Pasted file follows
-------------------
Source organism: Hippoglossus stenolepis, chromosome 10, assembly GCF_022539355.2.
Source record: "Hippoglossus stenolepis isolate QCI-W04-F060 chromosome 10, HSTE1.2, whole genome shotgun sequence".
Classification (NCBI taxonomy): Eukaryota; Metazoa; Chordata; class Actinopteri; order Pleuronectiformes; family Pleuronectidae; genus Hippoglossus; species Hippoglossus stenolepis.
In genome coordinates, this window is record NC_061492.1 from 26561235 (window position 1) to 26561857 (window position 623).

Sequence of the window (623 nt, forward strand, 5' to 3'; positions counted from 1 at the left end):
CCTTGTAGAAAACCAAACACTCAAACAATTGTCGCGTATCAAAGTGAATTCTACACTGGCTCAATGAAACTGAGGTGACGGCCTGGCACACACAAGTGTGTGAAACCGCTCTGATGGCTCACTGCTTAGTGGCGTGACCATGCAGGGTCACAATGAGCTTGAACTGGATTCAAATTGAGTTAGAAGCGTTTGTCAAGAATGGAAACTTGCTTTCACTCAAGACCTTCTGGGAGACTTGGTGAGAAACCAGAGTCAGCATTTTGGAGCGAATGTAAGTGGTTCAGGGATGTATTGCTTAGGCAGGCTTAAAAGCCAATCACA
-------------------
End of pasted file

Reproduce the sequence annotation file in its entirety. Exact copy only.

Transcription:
Source organism: Hippoglossus stenolepis, chromosome 10, assembly GCF_022539355.2.
Source record: "Hippoglossus stenolepis isolate QCI-W04-F060 chromosome 10, HSTE1.2, whole genome shotgun sequence".
Classification (NCBI taxonomy): Eukaryota; Metazoa; Chordata; class Actinopteri; order Pleuronectiformes; family Pleuronectidae; genus Hippoglossus; species Hippoglossus stenolepis.
In genome coordinates, this window is record NC_061492.1 from 26561235 (window position 1) to 26561857 (window position 623).

Sequence of the window (623 nt, forward strand, 5' to 3'; positions counted from 1 at the left end):
CCTTGTAGAAAACCAAACACTCAAACAATTGTCGCGTATCAAAGTGAATTCTACACTGGCTCAATGAAACTGAGGTGACGGCCTGGCACACACAAGTGTGTGAAACCGCTCTGATGGCTCACTGCTTAGTGGCGTGACCATGCAGGGTCACAATGAGCTTGAACTGGATTCAAATTGAGTTAGAAGCGTTTGTCAAGAATGGAAACTTGCTTTCACTCAAGACCTTCTGGGAGACTTGGTGAGAAACCAGAGTCAGCATTTTGGAGCGAATGTAAGTGGTTCAGGGATGTATTGCTTAGGCAGGCTTAAAAGCCAATCACA